Northern Adventures

A Tel of Two Cities

Tel Dan

I think we just visited the Garden of Eden. Well, maybe not the actual garden. The biblical story of the Garden of Eden is based upon the area between the Tigris and Euphrates Rivers in Iraq. But the place that feels most Edeny to me is a place called Dan, in the very northern area of Israel. The Tribe of Dan moved to this northern area after the Philistines kicked them out of their coastal home. The place they moved to, the northern area of Dan has a spring that gushes copius amounts of cool water. In fact, the river Dan becomes the largest tributary to the Jordan River. The cool water and the shade of the trees create a beautiful and comfortable place to be.

We went on a short walk in into the forest, passed by an old, defunct grain mill from hundreds of years ago, and waded into a cool pool to see if we could walk on the water (the trick is to step on the stones).

By the way, the rumors that I got lost while on the walk is not true, even if everyone else knows it is.

I had visited Dan almost 40 years ago, as I participated in an archeological dig that was the only place that King David is referred to outside of the Bible. At that time, we had discovered the oldest extent arch at the time made out of mud bricks and is estimated to be over 4000 years old.

Tel Faher

After leaving Dan, we visited Tel Faher, an abandoned Syrian outpost that once threatened the northern towns of Israel. If someone wanted to threaten the people of Camarillo, they could just sit atop the hills of Newbury Park that overlooks Camarillo and lob bullets and grenades in their direction. The topography is very similar in an area called the Golan Heights which overlooks the Hula valley below which contains many Israeli communities. As we visited Tel Faher, we could see how the Syrians were dug into the hillside with easily defended trenches and tunnels. The Israelis know they had to dislodge those Syrians and the others who were threatening the lives of their northern citizens. During the Six-Day War, a group of brave soldiers broke through the Syrian lines and land mind and defeated the Syrians. In many ways, it was like a modern version of the story of Chanukah. Right after the war, Israel decided to annex the Golan which they conquered during the war.

We then had lunch in a Druze villiage called Mas’ade. The Druze are an Arab community with its own religion that is neither Muslim, Christian or Jewish. The restaurant, called Al-Sultan has the best falafel balls and Turkish salad that many of us had ever had.

Odem Adventures

We then divided into two groups: one went for a wine tasting at Odem winery. Because the Golan Heights are actually a defunct volcano, the earth is dark and rich. I think the consensus was that the Cabernet was their best wine.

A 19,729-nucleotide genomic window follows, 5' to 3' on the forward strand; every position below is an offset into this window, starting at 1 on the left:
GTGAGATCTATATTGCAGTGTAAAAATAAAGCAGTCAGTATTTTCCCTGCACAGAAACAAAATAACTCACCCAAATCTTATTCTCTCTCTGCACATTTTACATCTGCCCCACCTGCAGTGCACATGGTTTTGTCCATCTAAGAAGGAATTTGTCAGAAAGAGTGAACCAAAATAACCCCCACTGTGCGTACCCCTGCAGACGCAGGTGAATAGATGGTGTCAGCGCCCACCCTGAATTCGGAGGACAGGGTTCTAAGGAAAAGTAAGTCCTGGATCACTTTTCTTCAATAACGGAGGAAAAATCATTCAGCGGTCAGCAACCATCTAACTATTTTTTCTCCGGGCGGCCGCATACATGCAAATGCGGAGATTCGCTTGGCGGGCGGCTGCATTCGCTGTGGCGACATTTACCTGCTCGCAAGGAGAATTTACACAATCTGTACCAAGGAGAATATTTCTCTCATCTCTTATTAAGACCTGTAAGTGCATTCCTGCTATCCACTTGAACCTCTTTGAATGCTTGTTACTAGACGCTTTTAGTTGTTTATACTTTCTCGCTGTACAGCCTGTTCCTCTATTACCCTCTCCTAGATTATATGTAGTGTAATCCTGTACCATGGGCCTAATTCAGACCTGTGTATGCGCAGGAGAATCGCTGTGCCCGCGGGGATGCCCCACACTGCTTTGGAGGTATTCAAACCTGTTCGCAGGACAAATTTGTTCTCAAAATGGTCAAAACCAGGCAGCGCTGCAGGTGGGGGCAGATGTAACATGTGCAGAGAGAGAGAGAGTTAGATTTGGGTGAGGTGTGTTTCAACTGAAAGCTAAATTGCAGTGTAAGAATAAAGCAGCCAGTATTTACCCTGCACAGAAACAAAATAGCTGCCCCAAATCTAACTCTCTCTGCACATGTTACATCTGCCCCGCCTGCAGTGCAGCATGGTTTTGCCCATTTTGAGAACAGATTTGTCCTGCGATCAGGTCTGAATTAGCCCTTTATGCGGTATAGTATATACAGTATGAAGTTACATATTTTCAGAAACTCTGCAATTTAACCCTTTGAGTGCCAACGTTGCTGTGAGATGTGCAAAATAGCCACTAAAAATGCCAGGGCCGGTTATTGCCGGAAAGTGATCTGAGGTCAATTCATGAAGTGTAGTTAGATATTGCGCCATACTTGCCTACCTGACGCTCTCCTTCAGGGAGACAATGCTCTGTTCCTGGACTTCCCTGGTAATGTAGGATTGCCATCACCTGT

The other group visited the Odem Freedom Farm Animal Rescue Center and learned about their efforts to heal people and animals that are both suffering from emotional or physical trauma.

Still high up on the Golan Heights, we got in Jeeps or SUVs and drove down some of the very roads that the Golani soldiers used to reach Tel Faher. For a stretch of the ride, we saw cobblestones on what seemed like an otherwise dirt road. These cobblestones were laid by the Romans some 2000 years ago after they took control of the Holy Land. Finally, we fully descended the Golan Heights and returned to our hotel at Kibbut Kfar Blum for another delicious meal and some needed rest.

A Study in Contrasts

Today was filled with moment of contrasts, as are so many moments in Israel. From new and old, Jewish and Roman, beaches and mountains, we often find ourselves navigating between different landscapes, cultures, and traditions.

Jewish and Roman; New and Ancient

We left the new and vibrant city of Tel Aviv after having had a wonderful night. Many members of our group used their last night in Tel Aviv to take walks along the beach and eat at nice restaurants. However, Rick Dictor, a long-time TAE member, instead attended the pro-democracy rally and was deeply moved by his experience. Hopefully he can share more in a future post.

As we headed north along the coast, we came to an ancient construction that is just over 2000 years old. It was built by King Harod, the last of the Jewish Kings.  To be honest, he wasn’t deeply Jewish. What was more important to him was currying favor with and impressing the Romans who were his benefactors. He did rebuild and expand the ancient Temple building, which was important to many of the religious Jews of the time. In fact, the Western Wall that we visit today was part of Harod’s expansion project for the ancient Temple. However he wanted to impress the Romans in a bigger and less “Jewy” way.

His idea was to build a large theater right along the ocean. Think what you will about Harod, he knew how to select a beautiful setting for his four-thousand-seat theater, with the sounds of the waves just off in the distance. The plays they produced could be grand or even bawdy, but they certainly not within the Jewish mode of entertainment in the ancient world. Harod also built a hippodrome to race chariots, a favorite Roman activity. However, and in that same spot, over a hundred years into the future, Rabbi Akiba, was executed for supporting a rebellion against Rome.

Harod’s insistence of becoming more Roman than the Romans themselves showed the promise and challenge of adopting other people’s ideas and practices, and making them our own.

Sea to Mountains